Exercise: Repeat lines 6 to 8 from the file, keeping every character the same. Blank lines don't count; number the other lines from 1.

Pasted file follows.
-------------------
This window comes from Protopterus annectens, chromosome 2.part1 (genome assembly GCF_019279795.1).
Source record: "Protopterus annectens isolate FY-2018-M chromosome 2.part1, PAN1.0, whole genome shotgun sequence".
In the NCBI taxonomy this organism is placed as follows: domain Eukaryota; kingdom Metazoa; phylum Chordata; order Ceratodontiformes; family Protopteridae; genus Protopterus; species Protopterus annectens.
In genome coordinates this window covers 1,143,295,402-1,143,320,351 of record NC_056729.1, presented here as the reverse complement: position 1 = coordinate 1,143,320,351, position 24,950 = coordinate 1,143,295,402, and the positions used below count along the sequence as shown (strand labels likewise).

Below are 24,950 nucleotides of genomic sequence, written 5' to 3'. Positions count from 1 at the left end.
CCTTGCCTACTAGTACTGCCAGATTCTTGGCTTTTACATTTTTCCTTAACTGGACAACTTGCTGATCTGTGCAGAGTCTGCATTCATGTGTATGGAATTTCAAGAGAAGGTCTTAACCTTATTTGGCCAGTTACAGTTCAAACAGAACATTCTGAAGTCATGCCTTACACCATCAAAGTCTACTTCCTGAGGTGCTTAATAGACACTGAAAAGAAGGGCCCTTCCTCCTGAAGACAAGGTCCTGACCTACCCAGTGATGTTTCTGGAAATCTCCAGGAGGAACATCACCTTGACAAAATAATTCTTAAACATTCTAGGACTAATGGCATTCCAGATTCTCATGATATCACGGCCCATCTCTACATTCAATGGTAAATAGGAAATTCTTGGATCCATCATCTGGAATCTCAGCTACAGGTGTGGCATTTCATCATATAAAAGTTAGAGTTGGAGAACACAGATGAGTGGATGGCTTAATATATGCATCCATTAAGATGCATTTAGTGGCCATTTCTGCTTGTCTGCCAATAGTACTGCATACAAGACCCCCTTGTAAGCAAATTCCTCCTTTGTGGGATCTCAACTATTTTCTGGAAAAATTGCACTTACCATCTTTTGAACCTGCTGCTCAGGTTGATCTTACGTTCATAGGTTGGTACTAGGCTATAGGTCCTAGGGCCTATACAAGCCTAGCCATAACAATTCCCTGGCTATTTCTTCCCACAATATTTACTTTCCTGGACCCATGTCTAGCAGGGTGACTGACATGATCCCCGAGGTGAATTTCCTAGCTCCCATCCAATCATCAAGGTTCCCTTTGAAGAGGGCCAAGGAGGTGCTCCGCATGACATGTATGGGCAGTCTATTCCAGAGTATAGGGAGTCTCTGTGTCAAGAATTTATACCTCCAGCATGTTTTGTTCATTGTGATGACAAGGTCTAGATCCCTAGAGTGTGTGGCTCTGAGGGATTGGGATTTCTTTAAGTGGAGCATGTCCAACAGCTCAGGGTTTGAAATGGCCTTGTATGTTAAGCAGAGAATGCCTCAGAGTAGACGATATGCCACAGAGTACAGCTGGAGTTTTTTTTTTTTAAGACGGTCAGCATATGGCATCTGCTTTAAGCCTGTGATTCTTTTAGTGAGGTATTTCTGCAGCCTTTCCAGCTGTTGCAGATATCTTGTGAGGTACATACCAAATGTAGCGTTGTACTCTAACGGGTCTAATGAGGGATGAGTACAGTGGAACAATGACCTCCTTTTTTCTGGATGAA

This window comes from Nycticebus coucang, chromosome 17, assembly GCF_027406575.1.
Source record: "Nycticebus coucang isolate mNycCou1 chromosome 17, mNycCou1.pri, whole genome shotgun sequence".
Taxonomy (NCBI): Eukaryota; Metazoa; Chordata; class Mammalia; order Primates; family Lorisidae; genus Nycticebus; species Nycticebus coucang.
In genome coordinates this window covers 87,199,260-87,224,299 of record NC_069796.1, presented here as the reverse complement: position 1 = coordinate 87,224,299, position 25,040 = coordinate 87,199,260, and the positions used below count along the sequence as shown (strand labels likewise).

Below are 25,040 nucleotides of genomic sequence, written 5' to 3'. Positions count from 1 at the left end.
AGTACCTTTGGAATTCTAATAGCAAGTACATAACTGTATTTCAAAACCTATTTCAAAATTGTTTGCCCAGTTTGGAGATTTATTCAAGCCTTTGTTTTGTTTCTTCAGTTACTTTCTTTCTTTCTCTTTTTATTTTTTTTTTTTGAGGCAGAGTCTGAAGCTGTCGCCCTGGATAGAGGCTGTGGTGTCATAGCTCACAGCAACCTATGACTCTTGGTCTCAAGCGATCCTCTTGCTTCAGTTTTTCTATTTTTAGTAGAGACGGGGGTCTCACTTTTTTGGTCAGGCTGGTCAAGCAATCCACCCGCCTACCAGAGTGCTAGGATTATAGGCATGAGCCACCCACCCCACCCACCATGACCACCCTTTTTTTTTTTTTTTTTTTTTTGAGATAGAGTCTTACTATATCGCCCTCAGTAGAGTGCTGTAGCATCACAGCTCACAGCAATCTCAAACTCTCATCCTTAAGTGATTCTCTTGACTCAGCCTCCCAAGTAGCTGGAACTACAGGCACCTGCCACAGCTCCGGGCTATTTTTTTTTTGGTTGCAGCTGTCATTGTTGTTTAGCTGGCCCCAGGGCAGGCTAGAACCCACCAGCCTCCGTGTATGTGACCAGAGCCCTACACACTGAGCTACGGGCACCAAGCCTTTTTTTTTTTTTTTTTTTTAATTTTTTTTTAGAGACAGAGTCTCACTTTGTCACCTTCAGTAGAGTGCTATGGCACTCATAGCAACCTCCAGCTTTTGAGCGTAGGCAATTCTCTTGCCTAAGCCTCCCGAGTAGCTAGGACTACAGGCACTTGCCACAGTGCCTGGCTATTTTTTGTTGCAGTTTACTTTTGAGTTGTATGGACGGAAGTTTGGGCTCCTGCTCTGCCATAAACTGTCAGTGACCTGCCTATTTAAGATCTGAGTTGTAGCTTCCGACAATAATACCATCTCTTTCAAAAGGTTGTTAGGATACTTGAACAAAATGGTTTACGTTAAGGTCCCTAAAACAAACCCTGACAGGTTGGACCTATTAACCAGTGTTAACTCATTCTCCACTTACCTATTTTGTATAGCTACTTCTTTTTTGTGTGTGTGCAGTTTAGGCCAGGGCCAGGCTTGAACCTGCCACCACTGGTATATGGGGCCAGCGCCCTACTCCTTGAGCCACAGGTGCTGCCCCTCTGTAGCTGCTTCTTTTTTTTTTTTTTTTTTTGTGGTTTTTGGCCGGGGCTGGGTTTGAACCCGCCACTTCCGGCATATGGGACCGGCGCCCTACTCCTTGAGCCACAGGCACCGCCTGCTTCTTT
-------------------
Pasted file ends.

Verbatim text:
CCTTGCCTACTAGTACTGCCAGATTCTTGGCTTTTACATTTTTCCTTAACTGGACAACTTGCTGATCTGTGCAGAGTCTGCATTCATGTGTATGGAATTTCAAGAGAAGGTCTTAACCTTATTTGGCCAGTTACAGTTCAAACAGAACATTCTGAAGTCATGCCTTACACCATCAAAGTCTACTTCCTGAGGTGCTTAATAGACACTGAAAAGAAGGGCCCTTCCTCCTGAAGACAAGGTCCTGACCTACCCAGTGATGTTTCTGGAAATCTCCAGGAGGAACATCACCTTGACAAAATAATTCTTAAACATTCTAGGACTAATGGCATTCCAGATTCTCATGATATCACGGCCCATCTCTACATTCAATGGTAAATAGGAAATTCTTGGATCCATCATCTGGAATCTCAGCTACAGGTGTGGCATTTCATCATATAAAAGTTAGAGTTGGAGAACACAGATGAGTGGATGGCTTAATATATGCATCCATTAAGATGCATTTAGTGGCCATTTCTGCTTGTCTGCCAATAGTACTGCATACAAGACCCCCTTGTAAGCAAATTCCTCCTTTGTGGGATCTCAACTATTTTCTGGAAAAATTGCACTTACCATCTTTTGAACCTGCTGCTCAGGTTGATCTTACGTTCATAGGTTGGTACTAGGCTATAGGTCCTAGGGCCTATACAAGCCTAGCCATAACAATTCCCTGGCTATTTCTTCCCACAATATTTACTTTCCTGGACCCATGTCTAGCAGGGTGACTGACATGATCCCCGAGGTGAATTTCCTAGCTCCCATCCAATCATCAAGGTTCCCTTTGAAGAGGGCCAAGGAGGTGCTCCGCATGACATGTATGGGCAGTCTATTCCAGAGTATAGGGAGTCTCTGTGTCAAGAATTTATACCTCCAGCATGTTTTGTTCATTGTGATGACAAGGTCTAGATCCCTAGAGTGTGTGGCTCTGAGGGATTGGGATTTCTTTAAGTGGAGCATGTCCAACAGCTCAGGGTTTGAAATGGCCTTGTATGTTAAGCAGAGAATGCCTCAGAGTAGACGATATGCCACAGAGTACAGCTGGAGTTTTTTTTTTTTAAGACGGTCAGCATATGGCATCTGCTTTAAGCCTGTGATTCTTTTAGTGAGGTATTTCTGCAGCCTTTCCAGCTGTTGCAGATATCTTGTGAGGTACATACCAAATGTAGCGTTGTACTCTAACGGGTCTAATGAGGGATGAGTACAGTGGAACAATGACCTCCTTTTTTCTGGATGAA

This window comes from Nycticebus coucang, chromosome 17, assembly GCF_027406575.1.
Source record: "Nycticebus coucang isolate mNycCou1 chromosome 17, mNycCou1.pri, whole genome shotgun sequence".